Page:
"Roundheads and Ramblings"
Heavens! It's the last week in July, and as I look at my desk calendar, I'm seeing that I'm already overbooked for August. What lies ahead? Here's a partial list:
1. Coming up first -- our annual Auction and Dinner for Mid-South Lions
Sight and Hearing Service on August 8. I'm procrastinating this morning
on this one. I have a buffet filled with items for our silent auction,
which (somehow) have to be transported downtown to our main office. The
biggest problem is (that) a couple of them are too big and/or too heavy
for me to carry. Getting them from the dining room to my car involves
going through a couple of doors, which I can't open or close while
carrying said objects, and which can't be left open because the indoor
Katzenhaus Kats will make a break for outside and cause even more
problems. And then cramming them into my (little )2-door coupe with its
tiny trunk - - - ummm. Waiting for a guardian angel to show himself!
2. I'm already editing the preliminary draft of "Yankee Reconstructed," which involves round after round of reading and searching for careless errors. i have a bad habit of using meaningless words as transitions and fillers. So I have to search through the pages, looking for these gremlins: that, all of, absolutely, really, very, always, never, just, maybe, perhaps, stuff, things, quite, and got. I do them one at a time and usually find I can (just) do without them. It's a good way to tighten the prose, but also tedious and time-consuming. Deadline? I've promised the complete manuscript to my editor by the end of August.
3. I'm a judge for a (rather) large book contest -- a responsibility I take seriously because i know how important the results can be for new writers. I have six books sitting here, all waiting to be read and evaluated by August 24. I'm reading the first one in those periods when I can't bear looking at my own writing any more. I'm grateful (that) several on the list are short and quick reads. But there's also the 530-page one that weighs four pounds in paperback! (Just) holding it up will be a problem for my arthritic thumbs!
4. I'm working on a proposal for publishing a local history book for a nearby county museum. It would be lovely for Katzenhaus Books to add it to our catalog, but many unidentified minefields lie ahead.
5. Finally, rolling around (in the back of) my mind (and late at night) are ideas for the second edition of "The Second Mouse Gets the Cheese." Self-publishing has changed drastically in (the past) five years, and a rewrite is (absolutely) necessary. The project in #4 above has suggested (that) the first step in that process needs to be a rigorous self-examination. So in the coming days, I plan to offer a series of questions directed at those who are still trying to answer the big question: How Do I Publish This Book?
As usual, I want to start with an explanation of where my ideas came from. Back in the summer of 2011, I realized that I wasn't doing any novel
writing. I didn't have writer's block, as such, because I could whip out a blog
post without trouble. It was the new
book that was giving me trouble. I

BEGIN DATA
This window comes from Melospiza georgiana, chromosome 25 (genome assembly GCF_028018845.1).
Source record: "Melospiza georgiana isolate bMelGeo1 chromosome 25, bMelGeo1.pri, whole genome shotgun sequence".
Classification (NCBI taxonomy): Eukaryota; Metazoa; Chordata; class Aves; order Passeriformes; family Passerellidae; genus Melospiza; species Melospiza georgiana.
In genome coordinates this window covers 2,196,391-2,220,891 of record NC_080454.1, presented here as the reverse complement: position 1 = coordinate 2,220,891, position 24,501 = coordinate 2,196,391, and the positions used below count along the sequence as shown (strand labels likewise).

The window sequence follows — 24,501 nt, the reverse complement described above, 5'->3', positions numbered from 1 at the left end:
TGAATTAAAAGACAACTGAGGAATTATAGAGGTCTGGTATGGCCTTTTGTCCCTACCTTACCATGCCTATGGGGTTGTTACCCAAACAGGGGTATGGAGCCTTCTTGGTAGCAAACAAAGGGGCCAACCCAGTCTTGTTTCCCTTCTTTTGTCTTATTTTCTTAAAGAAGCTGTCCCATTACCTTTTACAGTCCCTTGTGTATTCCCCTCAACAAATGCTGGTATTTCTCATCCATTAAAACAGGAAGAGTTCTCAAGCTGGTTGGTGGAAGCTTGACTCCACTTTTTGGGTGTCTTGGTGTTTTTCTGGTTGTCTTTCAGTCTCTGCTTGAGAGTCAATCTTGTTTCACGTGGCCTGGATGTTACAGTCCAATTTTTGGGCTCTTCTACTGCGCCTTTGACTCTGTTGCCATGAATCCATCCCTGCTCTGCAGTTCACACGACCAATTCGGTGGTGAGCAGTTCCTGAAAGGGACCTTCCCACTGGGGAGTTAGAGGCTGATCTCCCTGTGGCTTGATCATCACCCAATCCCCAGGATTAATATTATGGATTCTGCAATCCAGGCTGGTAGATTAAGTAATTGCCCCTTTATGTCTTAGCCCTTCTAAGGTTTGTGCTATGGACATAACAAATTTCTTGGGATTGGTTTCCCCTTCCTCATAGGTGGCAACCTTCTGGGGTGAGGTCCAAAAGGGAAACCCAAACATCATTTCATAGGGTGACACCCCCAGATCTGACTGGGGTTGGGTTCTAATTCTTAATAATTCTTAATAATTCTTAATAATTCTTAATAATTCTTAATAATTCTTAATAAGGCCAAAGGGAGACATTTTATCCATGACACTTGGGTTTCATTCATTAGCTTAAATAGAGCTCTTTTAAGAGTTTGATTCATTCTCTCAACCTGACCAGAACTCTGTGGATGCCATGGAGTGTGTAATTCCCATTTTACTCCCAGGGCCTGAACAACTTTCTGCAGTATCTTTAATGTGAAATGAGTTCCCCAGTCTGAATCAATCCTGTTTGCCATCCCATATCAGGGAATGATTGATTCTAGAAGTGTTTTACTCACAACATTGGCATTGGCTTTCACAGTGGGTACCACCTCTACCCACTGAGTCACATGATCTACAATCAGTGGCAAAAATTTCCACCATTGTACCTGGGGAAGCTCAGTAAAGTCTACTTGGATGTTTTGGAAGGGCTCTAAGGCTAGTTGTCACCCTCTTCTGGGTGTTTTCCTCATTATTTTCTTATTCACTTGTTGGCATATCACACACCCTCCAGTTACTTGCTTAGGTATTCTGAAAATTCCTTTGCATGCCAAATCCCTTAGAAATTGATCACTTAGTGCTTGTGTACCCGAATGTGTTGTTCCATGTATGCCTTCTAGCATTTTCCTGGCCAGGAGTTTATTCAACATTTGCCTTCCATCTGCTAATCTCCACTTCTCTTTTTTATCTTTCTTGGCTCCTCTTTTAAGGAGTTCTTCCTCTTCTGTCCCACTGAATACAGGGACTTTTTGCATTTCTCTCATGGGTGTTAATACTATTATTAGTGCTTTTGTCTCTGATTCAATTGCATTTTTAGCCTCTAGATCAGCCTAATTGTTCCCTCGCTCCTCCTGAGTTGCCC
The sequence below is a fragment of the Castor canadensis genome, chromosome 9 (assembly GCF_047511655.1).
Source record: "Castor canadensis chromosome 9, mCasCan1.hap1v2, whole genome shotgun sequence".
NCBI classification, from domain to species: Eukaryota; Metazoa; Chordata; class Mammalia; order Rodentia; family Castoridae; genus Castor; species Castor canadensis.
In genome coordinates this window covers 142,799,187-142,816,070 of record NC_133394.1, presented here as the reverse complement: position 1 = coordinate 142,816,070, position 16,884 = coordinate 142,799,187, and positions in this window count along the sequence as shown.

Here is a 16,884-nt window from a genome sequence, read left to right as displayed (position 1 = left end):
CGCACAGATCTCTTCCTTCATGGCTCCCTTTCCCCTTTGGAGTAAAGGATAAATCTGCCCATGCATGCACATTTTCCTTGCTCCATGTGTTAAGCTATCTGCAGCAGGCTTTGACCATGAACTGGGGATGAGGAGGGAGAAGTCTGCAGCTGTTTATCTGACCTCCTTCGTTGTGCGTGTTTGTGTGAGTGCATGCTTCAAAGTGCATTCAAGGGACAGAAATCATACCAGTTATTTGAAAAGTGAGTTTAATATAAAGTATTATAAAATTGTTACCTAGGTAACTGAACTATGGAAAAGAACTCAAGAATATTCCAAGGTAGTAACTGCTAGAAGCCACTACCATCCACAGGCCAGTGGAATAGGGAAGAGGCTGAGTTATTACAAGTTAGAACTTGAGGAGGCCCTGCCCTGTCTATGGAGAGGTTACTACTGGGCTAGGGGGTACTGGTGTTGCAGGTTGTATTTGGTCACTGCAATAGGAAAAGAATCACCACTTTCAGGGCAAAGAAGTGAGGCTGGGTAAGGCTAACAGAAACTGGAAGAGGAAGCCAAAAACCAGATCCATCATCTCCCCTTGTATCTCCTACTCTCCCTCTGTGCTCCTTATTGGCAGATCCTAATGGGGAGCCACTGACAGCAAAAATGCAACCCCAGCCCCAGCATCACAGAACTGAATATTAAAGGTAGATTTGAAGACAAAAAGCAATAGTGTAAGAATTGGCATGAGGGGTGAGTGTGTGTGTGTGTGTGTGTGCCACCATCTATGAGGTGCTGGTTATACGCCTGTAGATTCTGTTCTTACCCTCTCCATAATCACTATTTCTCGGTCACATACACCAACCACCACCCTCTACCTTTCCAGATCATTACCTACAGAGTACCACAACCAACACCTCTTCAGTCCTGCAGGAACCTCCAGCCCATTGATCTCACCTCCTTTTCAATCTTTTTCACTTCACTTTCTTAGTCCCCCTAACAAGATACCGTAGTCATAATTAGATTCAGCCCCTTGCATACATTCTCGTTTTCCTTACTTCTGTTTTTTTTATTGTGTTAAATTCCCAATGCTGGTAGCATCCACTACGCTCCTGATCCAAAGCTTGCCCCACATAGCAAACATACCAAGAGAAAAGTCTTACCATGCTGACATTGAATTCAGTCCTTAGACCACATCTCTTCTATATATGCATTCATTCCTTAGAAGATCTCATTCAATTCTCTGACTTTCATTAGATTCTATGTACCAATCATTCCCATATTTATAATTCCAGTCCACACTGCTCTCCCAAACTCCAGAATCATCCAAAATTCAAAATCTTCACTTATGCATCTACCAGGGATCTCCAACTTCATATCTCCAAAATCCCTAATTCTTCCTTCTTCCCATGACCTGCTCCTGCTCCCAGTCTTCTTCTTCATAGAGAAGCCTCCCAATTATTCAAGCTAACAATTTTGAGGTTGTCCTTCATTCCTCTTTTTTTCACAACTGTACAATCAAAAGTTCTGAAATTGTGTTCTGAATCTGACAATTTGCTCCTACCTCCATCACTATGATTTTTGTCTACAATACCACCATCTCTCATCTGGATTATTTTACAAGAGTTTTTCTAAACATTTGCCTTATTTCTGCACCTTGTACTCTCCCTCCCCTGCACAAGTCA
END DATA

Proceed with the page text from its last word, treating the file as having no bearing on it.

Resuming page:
knew there was something wrong with it, but I couldn't figure out what it was.
The story of the
Gideonites and the Port Royal Experiment had no lack of colorful characters.
It's full of fascinating people.
It had all kinds of exotic scenery—swamps, pluff mud, tropical
vegetation, glorious sunrises, sandy ocean beaches. It had drama—a background of America's Civil War, heroic
acts of bravery, enormous pain and suffering, and a life-changing struggle for
freedom. Why, then, couldn't I make any progress with the book? The story was simply
too big to handle.
But, oh, how hard it was to cut out all those great tidbits. I had what amounted to half a book
already written — some 50,000 words I had created during the past year's National
Novel Writing Month. The chapters
were just sitting there, waiting, but I couldn't tell where they were going
next. A couple of weeks later, I
started cutting hunks out of those chapters. The remaining 35,000 words were more coherent, but the direction was
Eventually, of course,
I recognized my own errors. I was
writing like a historian. Now,
there's nothing wrong with being a historian. It's what I am by training and experience. I want to know exactly what happened,
why it happened, who all was involved, when and where it happened (all the
usual journalist's questions), as well as what were the underlying causes and
results. All legitimate questions.
All important. All calling for more research. And nothing, NOTHING, that has to do with the nature of a
The light clicked on
first while I was discussing creating a press release. "Summarize your
plot in a single
sentence. Then expand it to two sentences. Make the reader want to know
what's going to happen." I couldn't do it—because I didn't
really have a plot. I was just
describing events, hoping that they would magically arrange themselves
acceptable story. So far, they weren't showing any signs of being able
that on their own. So I had 35,000
words, but they weren't the beginning of a novel.
For a novel, I had to
build a plot, one with a clear beginning, a middle, and an end. It needed a theme, a message, a reason
for its existence. It needed one
main character—someone with back story, a character with a likeable personality
but a few inner quirks, a character with whom the reader could identify. That character needed a goal that was
important not only to her but to the reader, and she needed an adversary that
stood in the way of reaching that goal. The story needed tension, a crisis (or
two or three), and a resolution that would be not necessarily happy but
reasonable in the light of all that went before.
The solution was
obvious but too drastic to contemplate.
Instead of just trashing the project, I stepped away from it for a while
and sought my own guru—someone who could tell me what to do to salvage the idea.
I've just finished reading a wonderful book: Story Engineering by Larry Brooks.* He offers a step by step guide for building the underlying
structure of a novel. As I read, I
kept a notepad at hand, where I scratched out ideas of how I could take my
historical knowledge and mold it into a workable plot outline. And suddenly my story did arrange
itself. Once I had the main structural elements in place, the people, the
places, and the events made sense.
The concept of the book?